Find a niche. Define your audience
“When we started out,” Santa explained, “I wanted to deliver a gift to every person on the planet. Mrs. Claus wisely advised that I was thinking too big. ‘Don’t try to be all things to all people,’ she said. ‘Focus on a smaller group.’ We settled on children who celebrate Christmas and were well-behaved.” Great advice. You have a much better chance of succeeding of you identify a specific market segment. Everybody is not the right answer.
Start lean. Identify your core product or service
“I had dreams of developing all kinds of toys, I was seriously undercapitalized,” said Santa. “Being cash-strapped actually worked in our favor. It forced me to focus on launching one core product first–just basic wooden blocks. But that established my reputation. Over time, we expanded, based on feedback from real customers. When you start out, get your product or service out the door and later make improvements. Those blocks are still a hit, especially with our youngest demographic.”
Develop a business plan. Make this a working document
Part of Santa’s wild success stems from his careful planning, ability to execute and remain nimble. “When kids started playing on digital devices,” said Santa, “I lost weight, I was so worried. How was my workshop going to survive?” Santa and Mrs. Claus sat down and came up with a plan. They hired a team of tech elves to develop electronic devices and apps. He’s been so successful that both Mattel and Hasbro gave Santa buyout offers. “I don’t want to sell out, and I’m already a spokesman for Coca-Cola.”
Watch your cash flow. Make realistic projections
“We do 100% of our business on one day, December 24th. But we spend hundreds of thousands of dollars and months preparing for that day. We have a very detailed and aggressive production schedule. We purchase our materials in August, the elves start crafting toys in September, and despite my best efforts, I always end up getting killed with overtime in December. I also have fair amount of overhead. I have to board the reindeer year-round, Rudolph’s nose keeps shorting out, and vet bills are crazy.”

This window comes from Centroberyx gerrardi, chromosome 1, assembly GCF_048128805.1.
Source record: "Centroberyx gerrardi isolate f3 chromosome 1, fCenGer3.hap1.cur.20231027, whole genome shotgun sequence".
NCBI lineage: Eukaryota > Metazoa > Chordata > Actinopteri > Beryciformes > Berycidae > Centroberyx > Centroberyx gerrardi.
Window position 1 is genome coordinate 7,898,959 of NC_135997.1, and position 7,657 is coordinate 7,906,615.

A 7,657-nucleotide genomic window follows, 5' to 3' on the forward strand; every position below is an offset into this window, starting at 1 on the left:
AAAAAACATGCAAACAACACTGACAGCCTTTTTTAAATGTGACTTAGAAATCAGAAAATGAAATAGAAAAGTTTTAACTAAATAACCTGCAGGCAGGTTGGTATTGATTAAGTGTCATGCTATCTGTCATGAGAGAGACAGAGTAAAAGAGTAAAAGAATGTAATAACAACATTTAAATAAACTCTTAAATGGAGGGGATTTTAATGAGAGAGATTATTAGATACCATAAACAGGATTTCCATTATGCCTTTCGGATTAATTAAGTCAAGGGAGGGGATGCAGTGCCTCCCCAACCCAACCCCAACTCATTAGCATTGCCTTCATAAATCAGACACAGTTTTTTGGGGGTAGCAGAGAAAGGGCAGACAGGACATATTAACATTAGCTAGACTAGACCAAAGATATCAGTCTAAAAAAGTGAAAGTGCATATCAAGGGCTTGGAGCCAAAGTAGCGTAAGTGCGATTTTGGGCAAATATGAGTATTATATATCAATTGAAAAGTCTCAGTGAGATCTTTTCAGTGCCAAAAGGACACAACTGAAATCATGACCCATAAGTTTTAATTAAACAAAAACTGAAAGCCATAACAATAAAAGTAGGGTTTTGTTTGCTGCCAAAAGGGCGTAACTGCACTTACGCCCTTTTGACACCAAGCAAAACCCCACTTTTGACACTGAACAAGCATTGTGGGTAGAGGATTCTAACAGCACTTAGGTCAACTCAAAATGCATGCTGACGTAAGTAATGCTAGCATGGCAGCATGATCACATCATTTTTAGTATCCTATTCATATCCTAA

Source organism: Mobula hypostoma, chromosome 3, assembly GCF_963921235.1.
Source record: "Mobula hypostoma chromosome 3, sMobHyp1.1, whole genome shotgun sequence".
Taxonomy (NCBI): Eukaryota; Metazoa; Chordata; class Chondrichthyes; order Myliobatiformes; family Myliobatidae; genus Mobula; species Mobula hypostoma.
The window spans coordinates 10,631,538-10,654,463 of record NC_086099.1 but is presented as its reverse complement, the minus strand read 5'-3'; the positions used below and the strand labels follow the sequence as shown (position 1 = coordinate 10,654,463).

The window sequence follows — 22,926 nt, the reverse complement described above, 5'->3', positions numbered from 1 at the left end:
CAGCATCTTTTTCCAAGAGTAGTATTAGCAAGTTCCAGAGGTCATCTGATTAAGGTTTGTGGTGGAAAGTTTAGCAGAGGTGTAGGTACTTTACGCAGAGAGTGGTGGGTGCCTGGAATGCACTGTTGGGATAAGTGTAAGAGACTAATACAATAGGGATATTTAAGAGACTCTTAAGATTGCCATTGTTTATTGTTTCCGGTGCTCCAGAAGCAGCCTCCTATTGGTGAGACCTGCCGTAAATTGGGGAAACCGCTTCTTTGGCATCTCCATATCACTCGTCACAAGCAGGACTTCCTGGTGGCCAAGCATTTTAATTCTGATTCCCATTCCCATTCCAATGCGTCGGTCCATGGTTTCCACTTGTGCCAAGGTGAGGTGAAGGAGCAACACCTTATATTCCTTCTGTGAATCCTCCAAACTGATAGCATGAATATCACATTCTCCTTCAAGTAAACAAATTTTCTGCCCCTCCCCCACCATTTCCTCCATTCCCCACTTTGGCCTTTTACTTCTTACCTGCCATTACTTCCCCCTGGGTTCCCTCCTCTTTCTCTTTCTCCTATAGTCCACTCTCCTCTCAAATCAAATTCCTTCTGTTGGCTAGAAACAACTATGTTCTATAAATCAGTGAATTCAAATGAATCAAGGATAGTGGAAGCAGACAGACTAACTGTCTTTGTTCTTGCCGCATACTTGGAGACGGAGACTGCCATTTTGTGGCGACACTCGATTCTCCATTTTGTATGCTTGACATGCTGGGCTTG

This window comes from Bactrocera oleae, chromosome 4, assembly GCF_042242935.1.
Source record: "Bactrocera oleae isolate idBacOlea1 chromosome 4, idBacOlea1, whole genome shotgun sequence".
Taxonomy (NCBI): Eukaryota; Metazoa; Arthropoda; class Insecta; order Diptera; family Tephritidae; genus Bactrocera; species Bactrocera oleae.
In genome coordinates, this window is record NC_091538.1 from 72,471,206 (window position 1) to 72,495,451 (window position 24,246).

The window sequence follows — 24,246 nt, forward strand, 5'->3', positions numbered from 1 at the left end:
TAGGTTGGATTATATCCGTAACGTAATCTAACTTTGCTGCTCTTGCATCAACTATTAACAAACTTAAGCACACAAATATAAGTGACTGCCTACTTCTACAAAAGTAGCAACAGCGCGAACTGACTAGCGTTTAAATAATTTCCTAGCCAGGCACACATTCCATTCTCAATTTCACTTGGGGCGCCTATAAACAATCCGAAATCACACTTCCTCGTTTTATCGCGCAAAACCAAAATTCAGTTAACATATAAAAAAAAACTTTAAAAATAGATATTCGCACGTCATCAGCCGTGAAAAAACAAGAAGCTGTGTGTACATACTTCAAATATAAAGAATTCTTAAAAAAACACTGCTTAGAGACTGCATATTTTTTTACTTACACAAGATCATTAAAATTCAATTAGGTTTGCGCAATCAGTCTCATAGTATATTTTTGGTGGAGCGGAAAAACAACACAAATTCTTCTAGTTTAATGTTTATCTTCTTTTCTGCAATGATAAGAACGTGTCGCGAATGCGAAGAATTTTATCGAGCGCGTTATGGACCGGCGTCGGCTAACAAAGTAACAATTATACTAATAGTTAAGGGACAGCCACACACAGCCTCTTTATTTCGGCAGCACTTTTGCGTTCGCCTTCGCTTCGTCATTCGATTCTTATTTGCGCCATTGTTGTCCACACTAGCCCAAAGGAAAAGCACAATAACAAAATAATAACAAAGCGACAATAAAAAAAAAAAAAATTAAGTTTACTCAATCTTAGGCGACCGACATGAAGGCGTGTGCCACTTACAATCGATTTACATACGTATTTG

Santa’s tips for managing your cash-flow
- Make cash projections of money coming in and going out.
- Be careful with inventory; this can become a sinkhole.
- Get a line of credit ASAP; it can be your lifeline and pay for expenses when income lags
- Save during high-income periods and invest money back into your business.
Think green. Embrace renewable energy sources
“Up here in the North Pole, we’re already living with the dramatic effects of climate change,” lamented Santa. “It’s breaking our hearts to watch our magnificent polar bears dying because their food sources are no longer available, but my beloved reindeer are affected as well. Learn from me. In your startup, seek renewable energy sources, low-waste or no-waste production methodologies, ways to reduce shipping use and expenses. You always need to be thinking about saving money and the environment—it’s not only my future—it’s everyone’s.
Get help. Develop and cultivate a team who can grow with you
Most people don’t realize that Mrs. Claus is not only Santa’s wife but also his CTO (chief toy officer), a hardworking member of the organization. He relies heavily on her, his team of well-trained elves, and of course, his reindeer. In your startup’s early stages, you try to do everything yourself, but you need to scale if you are to grow. Hire the best people you can find and let them to do their jobs. You don’t have to completely let go of the reins—only Santa gets to fly the sleigh, after all, but at some point, you must learn to delegate if you are to grow and be successful.
I recently worked on a website for a construction company; one member of our team kept suggesting things to make the site “pop”. I, on the other hand, was looking for great navigation and classic design that would endure, lots of white space that would serve as a backdrop for well-written content and project pictures. I wanted our work to capture audience attention, not gimmicks.